Review: Hannah Gadsby’s ‘Douglas’ at the Kennedy Center

You know that Hannah Gadsby’s new show, Douglas is different from anything you’ve seen before, even before you enter the theatre, when the ushers inform you that your cell phone must be placed inside a magnetic bag that the staff will unlock at the end of the show. Hannah Gadsby doesn’t allow electronic devices in her shows, so she sacks them. That’s how this pioneer in feminist comedy works. There are no rules other than her rules. 

Hannah Gadsby. Photo courtesy of the Kennedy Center.

Catapulted off of her wildly successful Netflix debut, entitled Nanette, Gadsby opens the show by explaining that the current title is named for her dog, Douglas, a name she chose and yet doesn’t like. Nanette hit a mass audience between the eyes with its comedy/rants against the patriarchy, admission of sexual assault, and severe depression. Douglas, she explains, is not going to be the same show as Nanette, and she proceeds to tell the audience exactly what to expect for her entire show. She spends 15 minutes telling the audience what she will do in the show, which in itself is a mini comedy special. Topics include but are not limited to the odd rules of American language, Renaissance art, autism (with which the comedian was diagnosed as an adult), and an absolutely hilarious bit about the unnecessary lie she told someone at a dog park about why she named her dog Douglas. To give away that punchline would be criminal. 

Douglas is thematic, as was Nanette, and this theme is the patriarchy and misogyny. Barrel of laughs, you’re thinking? Actually, yes, but more than laughs. Gadsby has a unique take on the world that one cannot learn in any school of comedy, and her autism diagnosis may actually be the key to her comic genius. She laments social norms that befuddle her, and unapologetically complains about small talk and bland people, blaming the latter for being so uninteresting.

Gadsby has a way of packaging a joke with the staccato brilliance of Robin Williams, planned yet unplanned, and with an understanding of the idiocy of humanity that will make everyone in the audience nod with a solid “that is SO true” flair. Gadsby can rail against anyone and everyone and remain chronically likeable by tucking self deprecation into a brutally honest diatribe like a nice blue shirt – the only color Gadsby will wear. 

It wouldn’t be a Hannah Gadsby production without a lengthy explanation of how oppressive it is to live as a hated person. She talks about taking a bite out of hate with a “nomnomnom” because, as she says, “the gap between me and the rest of the world is hate, so if I can’t cross over hate, I have to isolate from the rest of the world.” She staunchly refuses to ignore haters, instead embracing them for fueling her fire and teaching her more about humanity, and lack thereof, in society. Her relishment of being hated is the anti-millennial, with the trophies for participation, so no one feels hurt. Gadbsy explores the relationship between hate and empowerment, greeting hate without embracing it.  Her ability to playfully turn it on its head and greet it with a kind yet critical eye leaves the audience both stronger and more tender.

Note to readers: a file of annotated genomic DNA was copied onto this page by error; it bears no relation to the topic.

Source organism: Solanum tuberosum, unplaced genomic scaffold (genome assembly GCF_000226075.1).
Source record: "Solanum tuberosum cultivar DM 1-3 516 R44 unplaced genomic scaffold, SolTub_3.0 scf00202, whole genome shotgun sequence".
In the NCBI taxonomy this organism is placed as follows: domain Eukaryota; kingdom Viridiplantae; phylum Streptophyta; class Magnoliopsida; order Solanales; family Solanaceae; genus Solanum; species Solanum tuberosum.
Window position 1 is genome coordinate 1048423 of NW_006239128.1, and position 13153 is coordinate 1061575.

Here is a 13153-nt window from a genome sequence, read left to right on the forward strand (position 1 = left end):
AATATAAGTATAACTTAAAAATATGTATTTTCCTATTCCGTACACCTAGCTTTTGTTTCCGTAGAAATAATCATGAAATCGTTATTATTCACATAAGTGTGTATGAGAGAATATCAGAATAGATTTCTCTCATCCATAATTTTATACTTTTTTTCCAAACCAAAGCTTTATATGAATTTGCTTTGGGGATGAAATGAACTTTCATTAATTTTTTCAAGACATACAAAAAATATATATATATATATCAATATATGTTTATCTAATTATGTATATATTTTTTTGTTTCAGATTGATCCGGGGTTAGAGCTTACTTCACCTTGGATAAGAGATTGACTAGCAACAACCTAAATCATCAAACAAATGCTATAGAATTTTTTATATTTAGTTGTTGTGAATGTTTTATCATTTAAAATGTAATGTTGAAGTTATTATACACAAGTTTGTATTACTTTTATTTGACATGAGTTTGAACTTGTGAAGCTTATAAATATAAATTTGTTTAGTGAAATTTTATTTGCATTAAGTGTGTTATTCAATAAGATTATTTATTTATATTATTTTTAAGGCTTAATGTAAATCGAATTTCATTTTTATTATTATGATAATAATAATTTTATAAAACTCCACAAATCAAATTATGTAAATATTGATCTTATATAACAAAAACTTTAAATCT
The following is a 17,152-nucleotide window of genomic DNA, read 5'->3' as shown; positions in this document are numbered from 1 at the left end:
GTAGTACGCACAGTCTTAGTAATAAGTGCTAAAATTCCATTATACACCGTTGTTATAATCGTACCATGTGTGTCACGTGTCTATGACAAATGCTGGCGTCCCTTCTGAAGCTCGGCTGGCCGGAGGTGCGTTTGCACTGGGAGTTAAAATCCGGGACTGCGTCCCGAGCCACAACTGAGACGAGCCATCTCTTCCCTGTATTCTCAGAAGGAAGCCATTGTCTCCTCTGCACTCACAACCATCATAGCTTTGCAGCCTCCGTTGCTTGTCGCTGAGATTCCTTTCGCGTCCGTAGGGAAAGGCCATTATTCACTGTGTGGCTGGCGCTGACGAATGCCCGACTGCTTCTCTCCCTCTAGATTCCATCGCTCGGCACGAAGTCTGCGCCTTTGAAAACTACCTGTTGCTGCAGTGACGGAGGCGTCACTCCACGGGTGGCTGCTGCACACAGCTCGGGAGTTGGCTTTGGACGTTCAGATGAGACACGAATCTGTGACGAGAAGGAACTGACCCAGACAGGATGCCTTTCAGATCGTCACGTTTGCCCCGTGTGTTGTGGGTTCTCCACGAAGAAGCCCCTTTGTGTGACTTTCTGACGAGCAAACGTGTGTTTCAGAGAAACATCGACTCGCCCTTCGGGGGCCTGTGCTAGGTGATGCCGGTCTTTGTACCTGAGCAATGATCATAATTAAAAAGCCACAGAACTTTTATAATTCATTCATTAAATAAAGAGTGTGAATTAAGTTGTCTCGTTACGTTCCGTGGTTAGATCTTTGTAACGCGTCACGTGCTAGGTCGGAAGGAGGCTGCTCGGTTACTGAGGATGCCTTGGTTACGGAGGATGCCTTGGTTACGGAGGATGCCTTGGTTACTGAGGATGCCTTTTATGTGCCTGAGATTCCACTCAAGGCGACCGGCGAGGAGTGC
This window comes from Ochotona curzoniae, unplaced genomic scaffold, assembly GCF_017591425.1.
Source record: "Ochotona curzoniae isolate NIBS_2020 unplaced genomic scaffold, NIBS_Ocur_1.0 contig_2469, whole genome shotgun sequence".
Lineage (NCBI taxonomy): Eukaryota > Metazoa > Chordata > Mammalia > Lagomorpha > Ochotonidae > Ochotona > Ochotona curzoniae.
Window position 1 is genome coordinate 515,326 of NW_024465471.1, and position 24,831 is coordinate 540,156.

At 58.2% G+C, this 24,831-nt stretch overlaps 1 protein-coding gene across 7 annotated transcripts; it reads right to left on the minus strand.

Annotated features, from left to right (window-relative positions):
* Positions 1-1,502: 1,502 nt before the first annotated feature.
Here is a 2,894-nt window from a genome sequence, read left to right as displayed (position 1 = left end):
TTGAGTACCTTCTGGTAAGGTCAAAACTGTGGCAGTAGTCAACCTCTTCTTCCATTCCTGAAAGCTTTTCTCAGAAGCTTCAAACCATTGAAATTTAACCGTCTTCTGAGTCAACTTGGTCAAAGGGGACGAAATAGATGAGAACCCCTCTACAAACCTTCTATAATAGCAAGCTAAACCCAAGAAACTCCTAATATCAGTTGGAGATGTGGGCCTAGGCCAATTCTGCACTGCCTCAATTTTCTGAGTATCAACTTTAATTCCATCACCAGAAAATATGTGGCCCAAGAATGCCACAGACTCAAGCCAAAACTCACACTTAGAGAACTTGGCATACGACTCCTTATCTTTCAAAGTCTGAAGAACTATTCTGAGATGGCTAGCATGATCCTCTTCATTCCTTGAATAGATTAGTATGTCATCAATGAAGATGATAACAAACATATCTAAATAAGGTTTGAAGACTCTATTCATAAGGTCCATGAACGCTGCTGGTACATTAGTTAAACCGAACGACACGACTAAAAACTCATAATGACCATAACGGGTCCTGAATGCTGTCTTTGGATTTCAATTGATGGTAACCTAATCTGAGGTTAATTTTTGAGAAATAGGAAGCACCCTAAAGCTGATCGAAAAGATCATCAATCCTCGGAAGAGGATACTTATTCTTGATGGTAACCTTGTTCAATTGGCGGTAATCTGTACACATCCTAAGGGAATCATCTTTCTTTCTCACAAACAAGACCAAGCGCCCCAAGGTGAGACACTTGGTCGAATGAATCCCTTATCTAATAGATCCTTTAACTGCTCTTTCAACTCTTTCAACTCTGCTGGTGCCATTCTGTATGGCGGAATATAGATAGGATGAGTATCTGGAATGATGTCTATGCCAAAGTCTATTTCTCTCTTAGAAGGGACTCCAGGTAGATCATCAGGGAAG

Gadsby’s finest moment comes in the form of comedy through the eyes of a woman. Her contention is that comedy was labeled a certain way by men, so any deviation from that format is “wrong.” Her empowered speech about women creating their own rules about their comedy drew rapt applause from the audience both for its verity and bluntness. Gadsby beautifully takes up the baton in Douglas and continues the run she began in Nanette, with grace, dignity, and a style beyond compare.

Gadsby’s feminist rants will not appeal to all, and those with an aversion to foul language need not apply. But if you want to spend a 90-minute evening watching a brilliant mind unfold itself before your eyes, see Hannah Gadsby’s Douglas, be it in the DC area or beyond. 

Running Time:  90 minutes with no intermission 

Hannah Gadsby – Douglas plays through Thursday, June 27, 2019 at the Eisenhower Theatre at The John F. Kennedy Center for the Performing Arts, 2700 F Street, NW, in Washington, DC. For tickets and information, call (202) 467-4600 or go online


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